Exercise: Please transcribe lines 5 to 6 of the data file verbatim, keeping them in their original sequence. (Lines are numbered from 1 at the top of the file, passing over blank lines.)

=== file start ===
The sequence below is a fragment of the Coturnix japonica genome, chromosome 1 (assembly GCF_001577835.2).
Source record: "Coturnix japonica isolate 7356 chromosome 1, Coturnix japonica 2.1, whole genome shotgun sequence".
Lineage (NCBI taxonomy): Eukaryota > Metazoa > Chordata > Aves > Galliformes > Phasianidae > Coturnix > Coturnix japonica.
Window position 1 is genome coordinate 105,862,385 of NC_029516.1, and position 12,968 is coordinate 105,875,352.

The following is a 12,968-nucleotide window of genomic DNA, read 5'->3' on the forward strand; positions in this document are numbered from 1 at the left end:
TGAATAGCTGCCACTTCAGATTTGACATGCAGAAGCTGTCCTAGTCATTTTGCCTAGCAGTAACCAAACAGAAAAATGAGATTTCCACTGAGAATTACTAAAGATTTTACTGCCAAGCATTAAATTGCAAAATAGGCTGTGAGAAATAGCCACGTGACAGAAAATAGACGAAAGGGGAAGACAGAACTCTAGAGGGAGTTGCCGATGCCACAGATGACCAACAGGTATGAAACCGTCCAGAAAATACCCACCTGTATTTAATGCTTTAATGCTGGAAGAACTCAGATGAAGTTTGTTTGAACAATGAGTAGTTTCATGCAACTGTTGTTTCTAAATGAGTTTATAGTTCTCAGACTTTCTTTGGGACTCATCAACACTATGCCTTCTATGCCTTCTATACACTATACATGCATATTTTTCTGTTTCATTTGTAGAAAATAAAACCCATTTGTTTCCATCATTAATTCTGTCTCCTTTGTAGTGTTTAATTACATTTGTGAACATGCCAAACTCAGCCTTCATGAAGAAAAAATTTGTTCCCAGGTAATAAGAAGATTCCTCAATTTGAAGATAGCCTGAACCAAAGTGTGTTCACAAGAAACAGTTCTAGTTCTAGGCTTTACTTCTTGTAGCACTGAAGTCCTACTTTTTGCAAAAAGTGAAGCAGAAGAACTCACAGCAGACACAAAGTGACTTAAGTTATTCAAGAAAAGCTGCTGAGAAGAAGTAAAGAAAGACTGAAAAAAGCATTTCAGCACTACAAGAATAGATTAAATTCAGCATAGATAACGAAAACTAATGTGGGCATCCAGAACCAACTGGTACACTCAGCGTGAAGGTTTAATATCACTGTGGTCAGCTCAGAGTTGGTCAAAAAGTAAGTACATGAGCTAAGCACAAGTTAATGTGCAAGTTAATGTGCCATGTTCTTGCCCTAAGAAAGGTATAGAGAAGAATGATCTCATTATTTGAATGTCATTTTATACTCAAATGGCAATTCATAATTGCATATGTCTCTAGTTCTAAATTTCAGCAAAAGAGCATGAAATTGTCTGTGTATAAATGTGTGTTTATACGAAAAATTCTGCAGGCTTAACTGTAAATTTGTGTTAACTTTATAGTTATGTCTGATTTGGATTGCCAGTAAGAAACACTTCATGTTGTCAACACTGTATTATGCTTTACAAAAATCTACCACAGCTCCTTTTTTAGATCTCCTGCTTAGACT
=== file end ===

The following is a 12,968-nucleotide window of genomic DNA, read 5'->3' on the forward strand; positions in this document are numbered from 1 at the left end:
TGAATAGCTGCCACTTCAGATTTGACATGCAGAAGCTGTCCTAGTCATTTTGCCTAGCAGTAACCAAACAGAAAAATGAGATTTCCACTGAGAATTACTAAAGATTTTACTGCCAAGCATTAAATTGCAAAATAGGCTGTGAGAAATAGCCACGTGACAGAAAATAGACGAAAGGGGAAGACAGAACTCTAGAGGGAGTTGCCGATGCCACAGATGACCAACAGGTATGAAACCGTCCAGAAAATACCCACCTGTATTTAATGCTTTAATGCTGGAAGAACTCAGATGAAGTTTGTTTGAACAATGAGTAGTTTCATGCAACTGTTGTTTCTAAATGAGTTTATAGTTCTCAGACTTTCTTTGGGACTCATCAACACTATGCCTTCTATGCCTTCTATACACTATACATGCATATTTTTCTGTTTCATTTGTAGAAAATAAAACCCATTTGTTTCCATCATTAATTCTGTCTCCTTTGTAGTGTTTAATTACATTTGTGAACATGCCAAACTCAGCCTTCATGAAGAAAAAATTTGTTCCCAGGTAATAAGAAGATTCCTCAATTTGAAGATAGCCTGAACCAAAGTGTGTTCACAAGAAACAGTTCTAGTTCTAGGCTTTACTTCTTGTAGCACTGAAGTCCTACTTTTTGCAAAAAGTGAAGCAGAAGAACTCACAGCAGACACAAAGTGACTTAAGTTATTCAAGAAAAGCTGCTGAGAAGAAGTAAAGAAAGACTGAAAAAAGCATTTCAGCACTACAAGAATAGATTAAATTCAGCATAGATAACGAAAACTAATGTGGGCATCCAGAACCAACTGGTACACTCAGCGTGAAGGTTTAATATCACTGTGGTCAGCTCAGAGTTGGTCAAAAAGTAAGTACATGAGCTAAGCACAAGTTAATGTGCAAGTTAATGTGCCATGTTCTTGCCCTAAGAAAGGTATAGAGAAGAATGATCTCATTATTTGAATGTCATTTTATACTCAAATGGCAATTCATAATTGCATATGTCTCTAGTTCTAAATTTCAGCAAAAGAGCATGAAATTGTCTGTGTATAAATGTGTGTTTATACGAAAAATTCTGCAGGCTTAACTGTAAATTTGTGTTAACTTTATAGTTATGTCTGATTTGGATTGCCAGTAAGAAACACTTCATGTTGTCAACACTGTATTATGCTTTACAAAAATCTACCACAGCTCCTTTTTTAGATCTCCTGCTTAGACT